The Ethics of Silence by C. J. Nash

Publication Date: June 24, 2021

Mason Turner is sent from Earth to the Mars Colony to investigate a murder. What Mason finds is a community entrenched in its secrets and a people divided and information a commodity that is in short supply. With everyone and time working against him will Mason uncover the secrets of the red planet?

I was given this book by the author, C. J. Nash, in exchange for an honest review.


Let me begin by saying that the plotline of this story is a great idea. One of my former coworkers always said “Everyone hates the new guy” and that is the first thing that Mason learns when he gets off of the space craft and meets his guide, Janet. The Mars colony wants to be left alone. They have faced obstacles that their early counterparts cannot imagine and the murder is perceived to be family business of a sort of Mason is an interloper. No one likes him, no one wants him there (even the guy who requested him) and if he’s not careful he may go the way of his long dead investigative subject.

The first third of The Ethics of Silence is world building. I don’t know Nash’s background but I would guess he has a strong base in a scientific field. There are clever callbacks that short cut the process. Mason meets a character that Janet calls a “Morelock” which will immediately paint a picture for readers familiar with The Time Machine by H.G. Wells. Some readers may call this lazy but it’s done in a way that is referential and yet conveys the attitude of the colonists toward an idea of digging into the planet they see as simply too risky and perhaps on the fringe of group-think. Early on Nash highlights a natural division in a small community that is perhaps reminiscent of any early and sparsely populated colony. 

Nash’s writing style involves a lot of telling. In one scene an attempt is made on Mason’s life and we get a lengthy description of what happened from Janet instead of seeing the event. The exposition is weighty and, for this reader, bogged the story down a bit. In the aftermath, Janet is held responsible for the event and Mason, contrary to common sense as we know there’s no way for him to leave, just as the investigation is starting pleads to go home and for another investigator to be sent to punish him instead of Janet. I found that outburst to be inconsistent with the situation that the plot has set up. In addition, I found it really odd that we were in Chapter 5 before Mason learns the name of the deceased. Janet tells him that one of the rules is not to rush but he seems to have a lack of natural curiosity that one would find  natural in an investigator. 

I’ll be honest with you, readers, when I started reading this novel I did not have high hopes. The story has good bones but there were things to which this reader had to adjust. The aforementioned world building made it unclear if the story would pick up at some point though logic said it would. There are few to no transitions in dialogue which, for this reader, threw me off a bit. Transitions are overall unnecessary in literature but they are what modern readers expect instead of the rapid fire Gilmore Girls style give and take which – lets be frank – can be fun once you get used to the speed and quick wit of the banter. What I least expected is what happened in The Ethics of Silence, the story took a rapid and unexpected turn for the interesting and suddenly Mason et al got clever which naturally caused this reader to realize that the first part was him getting his footing. Not so interesting at first but once it grabs you, you’re caught.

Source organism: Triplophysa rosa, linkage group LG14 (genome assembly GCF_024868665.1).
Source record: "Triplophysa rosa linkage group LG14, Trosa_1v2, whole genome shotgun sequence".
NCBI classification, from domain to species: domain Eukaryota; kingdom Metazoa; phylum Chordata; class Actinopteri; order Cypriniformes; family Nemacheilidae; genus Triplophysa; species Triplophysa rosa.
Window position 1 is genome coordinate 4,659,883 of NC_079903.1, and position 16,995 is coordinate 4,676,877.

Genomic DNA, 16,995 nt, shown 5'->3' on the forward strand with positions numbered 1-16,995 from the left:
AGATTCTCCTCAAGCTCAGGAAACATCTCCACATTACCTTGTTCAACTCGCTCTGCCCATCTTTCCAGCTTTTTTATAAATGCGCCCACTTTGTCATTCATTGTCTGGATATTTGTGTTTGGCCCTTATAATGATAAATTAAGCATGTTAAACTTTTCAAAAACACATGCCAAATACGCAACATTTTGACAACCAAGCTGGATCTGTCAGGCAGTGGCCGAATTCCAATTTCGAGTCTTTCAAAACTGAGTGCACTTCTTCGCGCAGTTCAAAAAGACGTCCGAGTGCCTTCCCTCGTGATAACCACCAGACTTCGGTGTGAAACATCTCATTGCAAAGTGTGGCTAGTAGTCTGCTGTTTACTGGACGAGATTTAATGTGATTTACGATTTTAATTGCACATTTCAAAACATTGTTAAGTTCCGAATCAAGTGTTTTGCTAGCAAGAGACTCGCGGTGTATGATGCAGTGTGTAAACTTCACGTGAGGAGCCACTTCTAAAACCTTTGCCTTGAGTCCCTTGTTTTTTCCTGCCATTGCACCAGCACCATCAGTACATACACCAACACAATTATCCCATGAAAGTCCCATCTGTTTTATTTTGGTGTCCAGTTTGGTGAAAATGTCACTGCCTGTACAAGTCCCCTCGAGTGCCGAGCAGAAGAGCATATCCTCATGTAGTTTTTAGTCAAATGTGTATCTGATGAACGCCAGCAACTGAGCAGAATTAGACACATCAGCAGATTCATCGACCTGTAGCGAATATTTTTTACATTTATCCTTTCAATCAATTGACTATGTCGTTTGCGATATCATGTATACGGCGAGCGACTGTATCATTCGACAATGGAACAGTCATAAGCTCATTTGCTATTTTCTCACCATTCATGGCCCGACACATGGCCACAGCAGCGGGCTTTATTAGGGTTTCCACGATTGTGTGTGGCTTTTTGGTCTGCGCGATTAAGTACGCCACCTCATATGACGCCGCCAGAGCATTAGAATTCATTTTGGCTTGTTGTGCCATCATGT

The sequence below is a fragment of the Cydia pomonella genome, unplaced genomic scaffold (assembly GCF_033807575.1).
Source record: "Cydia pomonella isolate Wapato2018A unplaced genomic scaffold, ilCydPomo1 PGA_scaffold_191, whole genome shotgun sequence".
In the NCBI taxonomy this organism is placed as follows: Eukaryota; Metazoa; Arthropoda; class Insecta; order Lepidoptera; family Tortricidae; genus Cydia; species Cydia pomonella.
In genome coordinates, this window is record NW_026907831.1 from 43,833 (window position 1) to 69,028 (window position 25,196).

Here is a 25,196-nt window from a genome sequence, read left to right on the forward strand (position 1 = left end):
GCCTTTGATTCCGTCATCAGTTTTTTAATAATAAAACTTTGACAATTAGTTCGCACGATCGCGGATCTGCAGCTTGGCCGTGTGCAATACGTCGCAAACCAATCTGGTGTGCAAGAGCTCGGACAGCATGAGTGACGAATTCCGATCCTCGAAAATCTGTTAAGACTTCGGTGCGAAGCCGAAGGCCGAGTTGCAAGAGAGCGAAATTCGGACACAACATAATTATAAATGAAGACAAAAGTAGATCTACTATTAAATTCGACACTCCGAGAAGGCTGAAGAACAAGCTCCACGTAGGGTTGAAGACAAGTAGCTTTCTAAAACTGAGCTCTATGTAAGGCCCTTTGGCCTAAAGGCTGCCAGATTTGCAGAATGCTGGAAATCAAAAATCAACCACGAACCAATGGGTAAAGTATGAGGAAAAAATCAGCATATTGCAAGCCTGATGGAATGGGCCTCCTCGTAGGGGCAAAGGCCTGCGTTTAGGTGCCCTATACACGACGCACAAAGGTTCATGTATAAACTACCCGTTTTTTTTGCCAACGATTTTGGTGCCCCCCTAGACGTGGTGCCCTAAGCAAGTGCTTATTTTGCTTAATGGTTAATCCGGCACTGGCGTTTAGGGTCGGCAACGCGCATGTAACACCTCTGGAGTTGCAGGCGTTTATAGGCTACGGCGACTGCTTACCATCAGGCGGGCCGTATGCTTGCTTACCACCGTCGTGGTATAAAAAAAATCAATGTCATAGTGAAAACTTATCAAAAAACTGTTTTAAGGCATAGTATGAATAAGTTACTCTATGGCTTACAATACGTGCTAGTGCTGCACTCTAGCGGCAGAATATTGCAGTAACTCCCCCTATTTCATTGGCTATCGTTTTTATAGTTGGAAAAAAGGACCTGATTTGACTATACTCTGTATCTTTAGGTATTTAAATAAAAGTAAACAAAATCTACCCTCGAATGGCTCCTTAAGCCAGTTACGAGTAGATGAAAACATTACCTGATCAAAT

It’s often said that male authors can’t write female characters. Nash has set himself in a world where he is redefining natural character experience so the rules don’t apply. Janet is a character much like the other residents of Mars in her banter and very different to Mason in her approach to life. They read, at times, like two sides of the same character with Mason often coming off as the softer or more naïve which is a nice contrast. 

All of this said, the story does pick up and become quite interesting. Mason and Janet do develop as characters. Janet, perhaps, not as naturally as Mason but she does become quite interesting within the story. I opened the review saying that the plotline of this story is a really good idea. There are little twists that highlight a difference of outlook that I really enjoyed that reads as organic – and when you read The Ethics of Silence – you will note that as a play on words. 

Overall, I enjoyed The Ethics of Silence. Were I not reading it to review, I likely would have stopped reading early on when Janet was still highlighting the “rules” for Mason. My recommendation is to pick up The Ethics of Silence, hang in there and then savor the skill of the story you end up with. I could also add that some authors that I don’t enjoy also employ this method and they’re NYT Bestsellers so obviously, there are lots of people who prefer this style of writing.

Pick up The Ethics of Silence and let me know what you think.

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